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Selinexor, an FDA-approved drug for the treatment of patients with relapsed/refractory multiple myeloma, is being evaluated in a global randomized clinical trial as a potential treatment for hospitalized patients with severe COVID-19.
Thomas J. Walsh, MD
Selinexor (Xpovio), an FDA-approved drug for the treatment of patients with relapsed/refractory multiple myeloma, is being evaluated in a global randomized clinical trial as a potential treatment for hospitalized patients with severe COVID-19.1
Karyopharm Therapeutics Inc., the manufacturer of selinexor, a selective inhibitor of nuclear export (SINE) compound which blocks the cellular protein XPO1, explained the rationale behind the trial in a press release.
"One of the most important aspects of COVID-19 is the marked pulmonary inflammation with high levels of cytokines such as IL6, IL1, IFNg and others. Along these lines, selinexor and other SINE compounds have demonstrated potent anti-inflammatory activity through the inhibition of NF-kB, leading to reductions in all of these cytokines in a variety of models, and this may be particularly beneficial to hospitalized patients with COVID-19,” the company explained.
Thomas J. Walsh, MD, professor of Medicine, Pediatrics, and Microbiology & Immunology, Weill Cornell Medicine, Cornell University, commented in the press release on the decision to explored selinexor for COVID-19.
“Given the globally devastating impact of the COVID-19 pandemic, innovative strategies and collaborative efforts are critically needed to bring effective treatment options to patients, who are so desperately in need. I am highly encouraged by the scientific rationale of studying selinexor, which targets both virus and immune-mediated injury, for treatment of patients with severe COVID-19. My staff, colleagues, and I and look forward to working with Karyopharm to better understand the role of this novel approach in improving patient outcomes of COVID19.”
In July 2019, the FDA granted an accelerated approval to selinexor for use in combination with dexamethasone for the treatment of adult patients with relapsed/refractory multiple myeloma who have received ≥4 prior therapies and whose disease is refractory to ≥2 proteasome inhibitors, ≥2 immunomodulatory drugs, and a CD38-targeted monoclonal antibody.2
The approval was based on data from a prespecified subgroup analysis of 83 patients of Part 2 of the multicenter, single-arm, open-label, phase II STORM trial. In this subpopulation, patients’ disease was refractory to bortezomib, carfilzomib (Kyprolis), lenalidomide (Revlimid), pomalidomide (Pomalyst), and daratumumab (Darzalex), and the benefit-risk ratio appeared to be greater in this more heavily pretreated subgroup than in the overall population with an ORR of 25.3%. Thirty-seven percent (n = 31) of patients had a minimal response or better to selinexor.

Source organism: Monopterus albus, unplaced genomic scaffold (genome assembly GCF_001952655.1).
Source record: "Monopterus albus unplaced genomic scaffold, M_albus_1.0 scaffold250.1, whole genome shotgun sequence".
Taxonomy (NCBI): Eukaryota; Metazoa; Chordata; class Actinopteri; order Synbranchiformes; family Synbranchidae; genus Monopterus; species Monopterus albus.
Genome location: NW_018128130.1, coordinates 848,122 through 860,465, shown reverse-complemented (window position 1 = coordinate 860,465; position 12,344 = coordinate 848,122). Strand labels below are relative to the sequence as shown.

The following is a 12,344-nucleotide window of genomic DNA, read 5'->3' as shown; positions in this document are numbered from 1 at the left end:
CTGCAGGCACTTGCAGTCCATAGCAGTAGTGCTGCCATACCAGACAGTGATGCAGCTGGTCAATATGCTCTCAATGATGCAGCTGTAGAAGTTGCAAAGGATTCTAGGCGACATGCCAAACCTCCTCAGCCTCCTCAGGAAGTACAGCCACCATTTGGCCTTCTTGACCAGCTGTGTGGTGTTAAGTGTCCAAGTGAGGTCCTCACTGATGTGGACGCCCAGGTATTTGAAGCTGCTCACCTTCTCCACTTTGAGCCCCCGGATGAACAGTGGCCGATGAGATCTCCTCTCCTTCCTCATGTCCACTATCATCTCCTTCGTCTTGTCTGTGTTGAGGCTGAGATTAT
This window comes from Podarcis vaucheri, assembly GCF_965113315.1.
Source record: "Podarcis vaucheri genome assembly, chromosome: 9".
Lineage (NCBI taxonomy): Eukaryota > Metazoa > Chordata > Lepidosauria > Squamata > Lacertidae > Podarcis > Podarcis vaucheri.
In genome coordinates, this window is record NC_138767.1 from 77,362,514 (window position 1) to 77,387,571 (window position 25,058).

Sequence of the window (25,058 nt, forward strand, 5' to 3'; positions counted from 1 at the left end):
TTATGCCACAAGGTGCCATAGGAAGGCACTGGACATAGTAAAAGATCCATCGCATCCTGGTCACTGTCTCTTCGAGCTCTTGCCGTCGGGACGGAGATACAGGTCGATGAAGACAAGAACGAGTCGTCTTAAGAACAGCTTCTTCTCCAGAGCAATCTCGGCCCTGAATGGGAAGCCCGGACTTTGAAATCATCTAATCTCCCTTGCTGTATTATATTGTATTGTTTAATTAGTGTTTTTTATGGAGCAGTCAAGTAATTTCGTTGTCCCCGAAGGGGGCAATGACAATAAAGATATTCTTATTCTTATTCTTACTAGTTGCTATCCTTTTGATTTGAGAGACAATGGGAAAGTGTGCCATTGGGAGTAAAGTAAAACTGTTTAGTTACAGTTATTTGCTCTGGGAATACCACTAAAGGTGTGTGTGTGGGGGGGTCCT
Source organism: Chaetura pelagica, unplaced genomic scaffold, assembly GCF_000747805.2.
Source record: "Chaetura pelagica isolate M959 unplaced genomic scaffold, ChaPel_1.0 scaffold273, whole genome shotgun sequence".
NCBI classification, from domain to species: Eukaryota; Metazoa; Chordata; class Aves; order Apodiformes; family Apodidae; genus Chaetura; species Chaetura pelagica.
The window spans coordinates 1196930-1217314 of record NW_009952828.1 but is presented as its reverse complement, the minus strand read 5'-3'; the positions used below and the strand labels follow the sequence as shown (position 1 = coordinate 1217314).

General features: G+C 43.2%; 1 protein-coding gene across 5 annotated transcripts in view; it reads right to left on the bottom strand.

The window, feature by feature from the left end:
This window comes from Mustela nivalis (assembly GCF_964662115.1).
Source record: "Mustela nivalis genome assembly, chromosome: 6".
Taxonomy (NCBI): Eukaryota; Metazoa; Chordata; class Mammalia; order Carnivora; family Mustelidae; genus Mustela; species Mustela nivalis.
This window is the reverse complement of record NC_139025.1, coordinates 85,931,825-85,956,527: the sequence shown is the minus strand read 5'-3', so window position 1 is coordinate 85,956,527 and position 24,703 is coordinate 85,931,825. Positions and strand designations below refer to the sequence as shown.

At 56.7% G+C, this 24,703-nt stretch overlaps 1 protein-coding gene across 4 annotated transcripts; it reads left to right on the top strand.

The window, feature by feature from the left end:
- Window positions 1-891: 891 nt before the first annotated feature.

Safety findings of the 202 total patients enrolled in Parts 1 and 2 of the STORM trial who received the combination of selinexor/dexamethasone showed that the most common (≥20%) adverse events (AEs) were thrombocytopenia, fatigue, nausea, anemia, decreased appetite, decreased weight, diarrhea, vomiting, hyponatremia, neutropenia, leukopenia, constipation, dyspnea, and upper respiratory tract infections.
Twenty-seven percent of patients discontinued due to AEs, and 53% of patients experienced dose reductions; 65.3% had selinexor dose interruptions. The most frequent AEs requiring permanent discontinuation in ≥4% of patients who received selinexor included fatigue, nausea, and thrombocytopenia. Fatal AEs occurred in 8.9% of patients.
Also in myeloma, selinexor in combination with bortezomib (Velcade) and low-dose dexamethasone led to a statistically significant increase in progression-free survival (PFS) compared with bortezomib/dexamethasone alone in patients with multiple myeloma who have received 1 to 3 prior lines of therapy, according to topline findings from the phase III BOSTON trial.3
Results showed that the median PFS in the selinexor arm was 13.93 months compared with 9.46 months with bortezomib/dexamethasone alone, leading to a 30% reduction in the risk of disease progression or death (HR, 0.70; P = .0066). Karyopharm plans to submit a supplemental new drug application to the FDA based on these data.
Beyond myeloma, the FDA has granted a priority review designation to a supplemental new drug application for selinexor (Xpovio) as a treatment for adult patients with relapsed/refractory diffuse large B-cell lymphoma, not otherwise specified, who have received ≥2 prior therapies.4
The application includes updated results from the phase IIb SADAL trial, in which the agent demonstrated a 28.3% ORR in patients with relapsed/refractory DLBCL, including an 11.8% complete response rate and a median duration of response of over 9 months.
“SINE XPO1 inhibitors have demonstrated activity against over 20 different viruses, including the RNA viruses, influenza, respiratory syncytial virus and other common causes of respiratory infection. XPO1 inhibition has been identified in several assays as having potential activity against SARS-CoV-2, although specific animal models have not been available to date.